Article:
IN CHAPTER 6 WE looked at how to include data in an application and visualize it in interesting ways. Up to now we have focused on the output side of the platform, looking at how an application is built up from controls that use visuals to display and layout to position everything. Now we can start to look at the input side of the platform.
Often we want an application to respond in some way when a user moves the mouse, clicks a button, presses a key, or draws with a pen. Windows Presentation Foundation has three common ways of dealing with actions: events, commands, and triggers. We will look at the principles that apply to all three of these mechanisms, and then dig into the details about each one.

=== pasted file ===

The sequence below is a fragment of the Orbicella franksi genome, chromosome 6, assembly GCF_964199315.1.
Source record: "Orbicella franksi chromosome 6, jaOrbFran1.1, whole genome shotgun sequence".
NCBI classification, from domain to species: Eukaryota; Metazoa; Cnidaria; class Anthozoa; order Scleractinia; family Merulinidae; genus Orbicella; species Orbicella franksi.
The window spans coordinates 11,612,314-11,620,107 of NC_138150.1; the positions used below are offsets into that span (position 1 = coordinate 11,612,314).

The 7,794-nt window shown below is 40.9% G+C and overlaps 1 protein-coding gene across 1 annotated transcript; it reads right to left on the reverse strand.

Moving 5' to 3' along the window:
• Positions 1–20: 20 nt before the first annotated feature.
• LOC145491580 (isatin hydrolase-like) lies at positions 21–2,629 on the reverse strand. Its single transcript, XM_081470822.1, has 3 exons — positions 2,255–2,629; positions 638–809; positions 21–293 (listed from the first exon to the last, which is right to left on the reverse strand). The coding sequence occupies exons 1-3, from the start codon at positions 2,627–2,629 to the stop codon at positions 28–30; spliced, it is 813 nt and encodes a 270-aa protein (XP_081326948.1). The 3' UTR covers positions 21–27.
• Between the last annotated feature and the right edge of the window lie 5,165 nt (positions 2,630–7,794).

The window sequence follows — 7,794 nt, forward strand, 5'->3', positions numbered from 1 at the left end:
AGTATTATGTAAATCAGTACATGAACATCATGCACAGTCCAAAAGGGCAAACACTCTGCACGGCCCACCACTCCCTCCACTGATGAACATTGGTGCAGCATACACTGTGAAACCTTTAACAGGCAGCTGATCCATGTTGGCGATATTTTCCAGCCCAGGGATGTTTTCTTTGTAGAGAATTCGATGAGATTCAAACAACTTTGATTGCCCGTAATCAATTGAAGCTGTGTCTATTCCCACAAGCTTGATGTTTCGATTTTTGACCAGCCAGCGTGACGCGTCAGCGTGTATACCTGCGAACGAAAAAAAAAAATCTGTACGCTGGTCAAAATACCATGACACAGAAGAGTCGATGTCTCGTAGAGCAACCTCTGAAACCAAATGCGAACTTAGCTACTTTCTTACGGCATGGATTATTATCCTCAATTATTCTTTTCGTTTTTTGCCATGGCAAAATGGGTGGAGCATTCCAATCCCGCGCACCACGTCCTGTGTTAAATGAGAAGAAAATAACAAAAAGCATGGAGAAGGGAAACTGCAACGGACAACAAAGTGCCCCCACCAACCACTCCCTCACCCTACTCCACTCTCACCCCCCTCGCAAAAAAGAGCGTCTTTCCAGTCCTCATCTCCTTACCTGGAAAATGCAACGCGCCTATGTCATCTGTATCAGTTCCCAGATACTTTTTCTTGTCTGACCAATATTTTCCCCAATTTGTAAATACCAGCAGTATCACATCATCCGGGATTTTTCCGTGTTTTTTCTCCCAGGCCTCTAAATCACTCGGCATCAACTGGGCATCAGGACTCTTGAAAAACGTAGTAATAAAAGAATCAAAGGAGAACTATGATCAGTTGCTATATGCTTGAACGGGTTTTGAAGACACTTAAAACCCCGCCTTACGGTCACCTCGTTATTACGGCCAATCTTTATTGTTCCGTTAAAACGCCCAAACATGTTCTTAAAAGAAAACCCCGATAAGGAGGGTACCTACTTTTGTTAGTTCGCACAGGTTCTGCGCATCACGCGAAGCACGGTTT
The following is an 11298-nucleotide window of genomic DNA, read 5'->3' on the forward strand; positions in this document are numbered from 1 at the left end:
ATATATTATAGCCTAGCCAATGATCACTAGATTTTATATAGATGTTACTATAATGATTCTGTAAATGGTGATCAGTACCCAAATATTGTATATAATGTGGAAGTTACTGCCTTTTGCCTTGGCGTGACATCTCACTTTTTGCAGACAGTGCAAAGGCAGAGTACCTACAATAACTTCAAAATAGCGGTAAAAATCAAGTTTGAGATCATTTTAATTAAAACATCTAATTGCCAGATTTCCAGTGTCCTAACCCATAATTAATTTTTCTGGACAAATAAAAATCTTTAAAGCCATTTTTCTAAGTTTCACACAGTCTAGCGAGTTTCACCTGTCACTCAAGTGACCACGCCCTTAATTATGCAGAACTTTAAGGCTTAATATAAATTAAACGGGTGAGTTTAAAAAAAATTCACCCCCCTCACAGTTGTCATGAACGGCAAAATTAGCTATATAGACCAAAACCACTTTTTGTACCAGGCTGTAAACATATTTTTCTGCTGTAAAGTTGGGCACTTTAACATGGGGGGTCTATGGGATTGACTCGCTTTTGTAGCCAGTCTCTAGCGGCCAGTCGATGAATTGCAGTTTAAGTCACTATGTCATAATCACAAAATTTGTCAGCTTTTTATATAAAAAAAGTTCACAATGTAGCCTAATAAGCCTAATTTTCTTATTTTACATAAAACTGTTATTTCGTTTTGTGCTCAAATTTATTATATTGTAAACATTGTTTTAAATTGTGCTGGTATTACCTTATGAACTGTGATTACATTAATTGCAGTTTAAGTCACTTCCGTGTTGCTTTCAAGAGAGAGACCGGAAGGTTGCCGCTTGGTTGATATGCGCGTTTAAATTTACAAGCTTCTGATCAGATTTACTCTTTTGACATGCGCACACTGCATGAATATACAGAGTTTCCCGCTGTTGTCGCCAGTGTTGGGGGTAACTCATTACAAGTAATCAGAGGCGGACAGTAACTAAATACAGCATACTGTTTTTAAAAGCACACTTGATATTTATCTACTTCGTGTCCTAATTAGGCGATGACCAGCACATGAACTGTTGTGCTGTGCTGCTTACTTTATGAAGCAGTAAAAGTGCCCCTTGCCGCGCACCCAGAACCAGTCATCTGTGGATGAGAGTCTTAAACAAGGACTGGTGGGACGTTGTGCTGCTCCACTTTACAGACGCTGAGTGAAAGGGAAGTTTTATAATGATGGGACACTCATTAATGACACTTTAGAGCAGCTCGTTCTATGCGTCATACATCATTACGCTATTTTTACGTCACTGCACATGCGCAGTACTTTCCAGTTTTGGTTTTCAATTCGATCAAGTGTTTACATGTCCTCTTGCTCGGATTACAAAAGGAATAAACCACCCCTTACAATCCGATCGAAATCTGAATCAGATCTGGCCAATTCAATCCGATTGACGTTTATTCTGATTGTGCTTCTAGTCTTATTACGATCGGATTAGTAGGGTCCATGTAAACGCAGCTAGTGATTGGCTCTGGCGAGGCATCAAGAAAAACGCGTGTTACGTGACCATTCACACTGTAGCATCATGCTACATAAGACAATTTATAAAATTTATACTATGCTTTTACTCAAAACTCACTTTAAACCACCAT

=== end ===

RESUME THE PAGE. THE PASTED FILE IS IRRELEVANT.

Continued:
For actions, ...